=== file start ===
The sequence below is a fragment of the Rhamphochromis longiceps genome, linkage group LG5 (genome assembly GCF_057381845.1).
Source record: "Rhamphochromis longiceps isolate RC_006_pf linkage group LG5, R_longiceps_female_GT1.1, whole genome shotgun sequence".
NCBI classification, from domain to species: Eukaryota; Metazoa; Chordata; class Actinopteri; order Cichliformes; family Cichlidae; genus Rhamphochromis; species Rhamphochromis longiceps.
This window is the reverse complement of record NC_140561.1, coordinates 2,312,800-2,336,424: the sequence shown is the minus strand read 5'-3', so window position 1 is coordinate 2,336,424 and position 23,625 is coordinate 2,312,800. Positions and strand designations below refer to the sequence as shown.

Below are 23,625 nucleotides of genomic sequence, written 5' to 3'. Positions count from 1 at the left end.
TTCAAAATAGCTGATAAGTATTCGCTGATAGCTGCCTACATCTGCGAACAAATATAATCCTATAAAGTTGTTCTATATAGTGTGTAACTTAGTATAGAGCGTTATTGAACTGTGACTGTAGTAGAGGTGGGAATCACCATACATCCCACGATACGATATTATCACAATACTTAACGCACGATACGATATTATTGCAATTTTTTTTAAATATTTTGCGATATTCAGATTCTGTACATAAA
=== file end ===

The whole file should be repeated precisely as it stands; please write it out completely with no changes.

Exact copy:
The sequence below is a fragment of the Rhamphochromis longiceps genome, linkage group LG5 (genome assembly GCF_057381845.1).
Source record: "Rhamphochromis longiceps isolate RC_006_pf linkage group LG5, R_longiceps_female_GT1.1, whole genome shotgun sequence".
NCBI classification, from domain to species: Eukaryota; Metazoa; Chordata; class Actinopteri; order Cichliformes; family Cichlidae; genus Rhamphochromis; species Rhamphochromis longiceps.
This window is the reverse complement of record NC_140561.1, coordinates 2,312,800-2,336,424: the sequence shown is the minus strand read 5'-3', so window position 1 is coordinate 2,336,424 and position 23,625 is coordinate 2,312,800. Positions and strand designations below refer to the sequence as shown.

Below are 23,625 nucleotides of genomic sequence, written 5' to 3'. Positions count from 1 at the left end.
TTCAAAATAGCTGATAAGTATTCGCTGATAGCTGCCTACATCTGCGAACAAATATAATCCTATAAAGTTGTTCTATATAGTGTGTAACTTAGTATAGAGCGTTATTGAACTGTGACTGTAGTAGAGGTGGGAATCACCATACATCCCACGATACGATATTATCACAATACTTAACGCACGATACGATATTATTGCAATTTTTTTTAAATATTTTGCGATATTCAGATTCTGTACATAAA